Mina Agossi is a French vocalist who sticks to jazz, but is sufficiently adventurous to travel to other genres for her material and sound. She has a new album out. It’s called Red Eyes. I’d like to review it right now, but first I’ve got to talk about Albert Ayler and office tower cubicles. If you have a problem with that, you can blame Agossi. She instigated the whole thing, with the help of Bobby Few.
So, about ten years ago, I’m living in Chicago, working as an accountant for some nameless worldwide corporation in some nameless office tower in the shadow of the Sears Tower. It was one of those jobs that seemed like a good idea at the time, but after a year in the same drab cubicle doing the same drab work, I was thinking exit strategy. In the meantime, I began listening to Albert Ayler. Impulse was re-issuing a bunch of his albums, remastered and newly packaged. It seemed like a good time to delve into his music. Besides, I had enough familiarity with his music to know what I was getting into. I wanted some ferocity, I wanted some noise, and I wanted some of that old blues new soul swing that all the ferocity and noise crested upon. At a time when my life felt despairingly dull with no change in sight, a music jolt like Ayler sized up as a decent inoculation.
I scooped up several albums. The Complete Village Vanguard recording was originally my favorite, most likely because I found it the most accessible, so my ear was more receptive to what it was hearing. But over time, I starting getting all kind of electricity off New Grass. Another recording that floated my boat was Music Is the Healing Force of the Universe. Looking back on it, I can’t point to any specific reason why that album grew to be my favorite. That’s just how music is sometimes; inexplicable connections through notes, provocative reactions in space.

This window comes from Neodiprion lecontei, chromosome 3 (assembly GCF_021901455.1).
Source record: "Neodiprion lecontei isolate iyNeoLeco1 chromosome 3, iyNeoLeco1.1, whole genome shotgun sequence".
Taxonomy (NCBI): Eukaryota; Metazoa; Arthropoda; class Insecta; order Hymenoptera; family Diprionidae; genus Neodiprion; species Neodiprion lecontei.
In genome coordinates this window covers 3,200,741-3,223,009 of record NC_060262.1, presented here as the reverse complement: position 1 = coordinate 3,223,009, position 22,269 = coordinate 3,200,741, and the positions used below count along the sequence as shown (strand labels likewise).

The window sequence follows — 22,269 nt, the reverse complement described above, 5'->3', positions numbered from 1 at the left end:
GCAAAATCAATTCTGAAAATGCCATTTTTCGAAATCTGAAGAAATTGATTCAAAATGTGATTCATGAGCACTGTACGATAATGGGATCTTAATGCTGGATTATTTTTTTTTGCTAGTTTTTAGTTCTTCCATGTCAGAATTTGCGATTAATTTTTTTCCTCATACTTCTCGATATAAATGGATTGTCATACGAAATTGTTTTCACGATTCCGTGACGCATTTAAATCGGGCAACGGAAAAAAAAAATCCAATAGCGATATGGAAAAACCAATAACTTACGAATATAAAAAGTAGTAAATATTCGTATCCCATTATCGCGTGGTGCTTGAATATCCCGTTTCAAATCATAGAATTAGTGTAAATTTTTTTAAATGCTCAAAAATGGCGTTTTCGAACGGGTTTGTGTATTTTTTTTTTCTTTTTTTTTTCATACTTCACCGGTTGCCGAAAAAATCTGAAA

And as most jazz enthusiasts are wont to do, I indulged that quirky habit of looking into the discographies of any album sidemen that were unfamiliar to me. Well, Music Is the Healing Force of the Universe was my introduction to pianist Bobby Few. I liked his sound. I liked the album. I wanted to learn more about him, hear more of his music. And upon discovering that obtaining more information and music of Few’s, both, was going to be difficult, well, of course, that only strengthened my resolve to keep searching. I can’t say I was particularly successful. I was able to track down a bit more, some online scraps, but not much. Sometimes these things don’t shake out. I decided, at the time, to shelve my search for a later date.
And that brings us to Mina Agossi‘s Red Eyes. There is an album song called “Let It Rain.” It is a delightful tune, and what convinced me to write something up. It also struck me as familiar. It wasn’t until I checked the liner notes that I discovered it was a Bobby Few composition. Did I initially recognize it as his? Not sure. Too many years and too much music ago to be certain of anything. But it did start me looking for his music again. Found some cool videos, found a decent fan site, MP3s are increasingly prevalent… better results than ten years ago. It was also a nice reminder of how much better life is now than back then. Music as time machine, all over again. Most of all, though, it was a reminder of the timelessness of music, of its limitless ability to inspire and delight. As I explore the present music of Agossi, so I also explore the past music of Few and Ayler, all over again.
Now, about that album.